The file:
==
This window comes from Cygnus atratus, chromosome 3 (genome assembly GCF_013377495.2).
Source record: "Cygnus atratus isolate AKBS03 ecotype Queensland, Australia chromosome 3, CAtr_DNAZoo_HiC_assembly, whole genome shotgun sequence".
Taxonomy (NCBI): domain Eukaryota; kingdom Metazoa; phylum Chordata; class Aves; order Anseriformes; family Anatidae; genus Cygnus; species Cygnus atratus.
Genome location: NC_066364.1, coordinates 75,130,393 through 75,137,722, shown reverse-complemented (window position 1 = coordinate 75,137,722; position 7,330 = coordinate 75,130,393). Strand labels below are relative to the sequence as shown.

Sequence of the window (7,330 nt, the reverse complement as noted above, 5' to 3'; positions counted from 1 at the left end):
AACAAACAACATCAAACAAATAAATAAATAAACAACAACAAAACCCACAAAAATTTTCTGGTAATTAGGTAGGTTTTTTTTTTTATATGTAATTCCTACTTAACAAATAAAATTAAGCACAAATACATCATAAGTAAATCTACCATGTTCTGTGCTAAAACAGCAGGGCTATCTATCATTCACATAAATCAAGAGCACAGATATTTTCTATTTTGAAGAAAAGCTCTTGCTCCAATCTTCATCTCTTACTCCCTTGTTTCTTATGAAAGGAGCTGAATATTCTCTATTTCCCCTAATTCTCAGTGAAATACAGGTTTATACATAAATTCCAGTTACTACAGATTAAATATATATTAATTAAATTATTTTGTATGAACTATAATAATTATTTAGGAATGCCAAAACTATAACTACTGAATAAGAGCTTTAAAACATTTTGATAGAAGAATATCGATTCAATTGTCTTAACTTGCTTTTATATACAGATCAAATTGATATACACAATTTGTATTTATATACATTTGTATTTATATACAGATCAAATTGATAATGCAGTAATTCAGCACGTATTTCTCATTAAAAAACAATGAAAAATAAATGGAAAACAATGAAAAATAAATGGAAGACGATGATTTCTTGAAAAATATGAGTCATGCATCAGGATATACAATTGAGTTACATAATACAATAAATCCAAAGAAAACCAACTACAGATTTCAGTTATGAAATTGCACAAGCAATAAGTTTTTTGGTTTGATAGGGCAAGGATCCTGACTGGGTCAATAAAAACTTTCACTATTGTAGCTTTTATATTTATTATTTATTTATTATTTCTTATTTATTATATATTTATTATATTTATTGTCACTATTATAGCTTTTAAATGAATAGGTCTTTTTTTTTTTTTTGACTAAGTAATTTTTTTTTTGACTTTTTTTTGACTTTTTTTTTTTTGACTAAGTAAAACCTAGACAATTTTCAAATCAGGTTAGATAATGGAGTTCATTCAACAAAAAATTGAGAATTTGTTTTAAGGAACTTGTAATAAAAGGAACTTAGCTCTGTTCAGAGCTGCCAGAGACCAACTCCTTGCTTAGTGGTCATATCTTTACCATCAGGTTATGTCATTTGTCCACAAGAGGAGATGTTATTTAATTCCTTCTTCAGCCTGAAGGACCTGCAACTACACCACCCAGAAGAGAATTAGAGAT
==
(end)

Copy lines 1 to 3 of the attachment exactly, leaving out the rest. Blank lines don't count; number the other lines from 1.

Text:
This window comes from Cygnus atratus, chromosome 3 (genome assembly GCF_013377495.2).
Source record: "Cygnus atratus isolate AKBS03 ecotype Queensland, Australia chromosome 3, CAtr_DNAZoo_HiC_assembly, whole genome shotgun sequence".
Taxonomy (NCBI): domain Eukaryota; kingdom Metazoa; phylum Chordata; class Aves; order Anseriformes; family Anatidae; genus Cygnus; species Cygnus atratus.